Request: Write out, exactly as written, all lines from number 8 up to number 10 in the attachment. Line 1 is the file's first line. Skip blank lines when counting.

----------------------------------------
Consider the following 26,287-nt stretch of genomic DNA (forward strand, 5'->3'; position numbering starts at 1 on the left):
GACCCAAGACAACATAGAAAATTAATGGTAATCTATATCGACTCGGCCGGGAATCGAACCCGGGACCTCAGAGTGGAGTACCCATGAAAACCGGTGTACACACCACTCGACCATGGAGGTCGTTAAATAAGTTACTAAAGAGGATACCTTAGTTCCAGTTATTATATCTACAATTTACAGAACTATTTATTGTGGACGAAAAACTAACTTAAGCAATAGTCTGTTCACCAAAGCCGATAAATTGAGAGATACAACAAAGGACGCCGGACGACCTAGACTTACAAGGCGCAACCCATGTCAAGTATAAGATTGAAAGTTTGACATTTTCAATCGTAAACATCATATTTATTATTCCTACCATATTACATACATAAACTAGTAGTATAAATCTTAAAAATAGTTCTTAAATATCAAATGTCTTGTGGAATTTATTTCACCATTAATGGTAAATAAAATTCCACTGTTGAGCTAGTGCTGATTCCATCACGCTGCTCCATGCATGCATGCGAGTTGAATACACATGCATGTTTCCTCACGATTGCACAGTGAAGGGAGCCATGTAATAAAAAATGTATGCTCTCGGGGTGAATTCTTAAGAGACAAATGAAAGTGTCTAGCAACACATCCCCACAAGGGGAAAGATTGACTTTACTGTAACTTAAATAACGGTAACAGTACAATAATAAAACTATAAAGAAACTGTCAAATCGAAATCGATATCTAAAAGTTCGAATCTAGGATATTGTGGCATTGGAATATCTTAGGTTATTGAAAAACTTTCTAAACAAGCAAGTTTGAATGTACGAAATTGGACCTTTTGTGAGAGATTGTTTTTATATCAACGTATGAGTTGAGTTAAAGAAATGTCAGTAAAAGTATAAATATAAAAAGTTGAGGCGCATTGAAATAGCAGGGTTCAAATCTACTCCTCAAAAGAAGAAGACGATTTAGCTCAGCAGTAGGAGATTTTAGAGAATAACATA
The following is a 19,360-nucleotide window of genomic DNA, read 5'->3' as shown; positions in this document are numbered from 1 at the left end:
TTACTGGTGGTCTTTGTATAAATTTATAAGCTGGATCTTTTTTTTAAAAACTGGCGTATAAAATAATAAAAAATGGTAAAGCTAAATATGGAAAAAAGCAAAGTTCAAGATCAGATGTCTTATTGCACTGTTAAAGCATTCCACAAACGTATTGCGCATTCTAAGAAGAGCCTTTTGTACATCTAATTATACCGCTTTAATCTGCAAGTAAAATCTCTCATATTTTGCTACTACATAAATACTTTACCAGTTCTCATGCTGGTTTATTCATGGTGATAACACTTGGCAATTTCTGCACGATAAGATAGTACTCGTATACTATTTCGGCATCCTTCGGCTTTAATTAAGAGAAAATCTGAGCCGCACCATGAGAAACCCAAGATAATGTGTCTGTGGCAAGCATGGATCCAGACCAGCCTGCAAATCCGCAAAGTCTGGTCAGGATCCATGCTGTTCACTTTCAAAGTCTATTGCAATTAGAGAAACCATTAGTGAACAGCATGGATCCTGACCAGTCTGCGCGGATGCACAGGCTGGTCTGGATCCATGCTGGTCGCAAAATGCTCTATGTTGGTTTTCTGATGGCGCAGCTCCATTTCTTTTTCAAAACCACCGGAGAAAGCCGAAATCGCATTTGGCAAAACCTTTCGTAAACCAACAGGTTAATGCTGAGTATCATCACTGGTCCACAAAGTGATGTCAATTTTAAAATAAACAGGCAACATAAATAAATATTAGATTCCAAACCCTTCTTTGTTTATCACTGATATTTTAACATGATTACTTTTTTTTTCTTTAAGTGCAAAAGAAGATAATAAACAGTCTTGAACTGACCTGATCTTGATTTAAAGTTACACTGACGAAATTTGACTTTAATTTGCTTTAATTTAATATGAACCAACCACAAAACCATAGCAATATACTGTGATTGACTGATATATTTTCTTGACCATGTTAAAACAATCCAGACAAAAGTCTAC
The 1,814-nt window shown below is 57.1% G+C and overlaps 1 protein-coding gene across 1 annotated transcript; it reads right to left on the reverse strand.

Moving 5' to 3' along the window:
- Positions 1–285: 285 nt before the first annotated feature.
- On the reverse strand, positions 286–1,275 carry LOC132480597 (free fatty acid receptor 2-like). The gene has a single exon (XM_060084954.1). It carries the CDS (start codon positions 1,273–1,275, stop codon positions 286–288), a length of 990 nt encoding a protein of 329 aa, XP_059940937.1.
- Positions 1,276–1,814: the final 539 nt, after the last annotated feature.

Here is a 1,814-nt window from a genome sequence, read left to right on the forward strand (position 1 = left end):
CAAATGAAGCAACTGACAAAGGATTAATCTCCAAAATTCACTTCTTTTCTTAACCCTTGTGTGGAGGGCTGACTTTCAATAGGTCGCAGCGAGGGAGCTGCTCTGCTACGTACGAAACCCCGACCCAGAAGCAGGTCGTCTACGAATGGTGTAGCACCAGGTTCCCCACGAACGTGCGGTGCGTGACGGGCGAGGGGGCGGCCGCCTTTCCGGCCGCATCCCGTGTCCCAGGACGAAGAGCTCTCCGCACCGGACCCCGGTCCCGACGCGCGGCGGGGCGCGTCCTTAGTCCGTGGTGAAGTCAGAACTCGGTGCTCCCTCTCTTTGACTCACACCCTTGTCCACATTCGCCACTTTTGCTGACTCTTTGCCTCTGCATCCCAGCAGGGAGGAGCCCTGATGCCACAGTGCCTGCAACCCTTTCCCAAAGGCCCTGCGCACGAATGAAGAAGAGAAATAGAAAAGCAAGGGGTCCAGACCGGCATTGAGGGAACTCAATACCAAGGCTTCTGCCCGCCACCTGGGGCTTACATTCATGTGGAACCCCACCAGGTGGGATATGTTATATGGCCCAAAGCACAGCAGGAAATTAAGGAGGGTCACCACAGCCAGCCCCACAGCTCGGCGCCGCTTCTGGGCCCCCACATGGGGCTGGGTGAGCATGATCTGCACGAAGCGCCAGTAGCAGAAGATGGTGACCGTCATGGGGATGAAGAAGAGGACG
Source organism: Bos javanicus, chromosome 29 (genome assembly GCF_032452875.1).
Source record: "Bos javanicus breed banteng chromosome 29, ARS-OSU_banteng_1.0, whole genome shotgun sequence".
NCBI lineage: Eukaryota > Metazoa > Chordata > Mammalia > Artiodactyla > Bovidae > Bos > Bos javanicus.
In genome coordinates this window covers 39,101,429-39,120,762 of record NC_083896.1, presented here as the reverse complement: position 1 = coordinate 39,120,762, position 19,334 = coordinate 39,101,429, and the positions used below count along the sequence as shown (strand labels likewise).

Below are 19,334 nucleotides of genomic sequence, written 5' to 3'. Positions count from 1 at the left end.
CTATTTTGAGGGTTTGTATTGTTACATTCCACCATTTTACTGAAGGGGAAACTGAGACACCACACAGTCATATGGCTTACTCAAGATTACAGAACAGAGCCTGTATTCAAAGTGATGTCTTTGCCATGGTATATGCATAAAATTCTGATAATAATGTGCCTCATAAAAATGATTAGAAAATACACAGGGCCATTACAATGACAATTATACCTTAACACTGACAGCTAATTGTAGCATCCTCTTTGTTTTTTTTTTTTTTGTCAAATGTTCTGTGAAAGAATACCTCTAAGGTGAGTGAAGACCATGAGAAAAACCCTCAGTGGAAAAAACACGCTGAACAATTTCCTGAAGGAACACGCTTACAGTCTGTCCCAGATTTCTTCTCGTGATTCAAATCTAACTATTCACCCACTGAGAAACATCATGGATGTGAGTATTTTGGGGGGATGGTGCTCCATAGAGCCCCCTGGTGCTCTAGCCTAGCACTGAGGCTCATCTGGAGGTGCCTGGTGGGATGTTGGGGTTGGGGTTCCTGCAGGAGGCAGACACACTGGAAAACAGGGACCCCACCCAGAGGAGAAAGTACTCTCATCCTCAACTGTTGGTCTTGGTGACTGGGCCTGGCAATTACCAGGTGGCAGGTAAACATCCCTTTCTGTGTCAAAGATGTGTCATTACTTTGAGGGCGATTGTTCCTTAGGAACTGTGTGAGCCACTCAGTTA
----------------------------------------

- On the reverse strand, positions 286–1,275 carry LOC132480597 (free fatty acid receptor 2-like). The gene has a single exon (XM_060084954.1). It carries the CDS (start codon positions 1,273–1,275, stop codon positions 286–288), a length of 990 nt encoding a protein of 329 aa, XP_059940937.1.
- Positions 1,276–1,814: the final 539 nt, after the last annotated feature.

Here is a 1,814-nt window from a genome sequence, read left to right on the forward strand (position 1 = left end):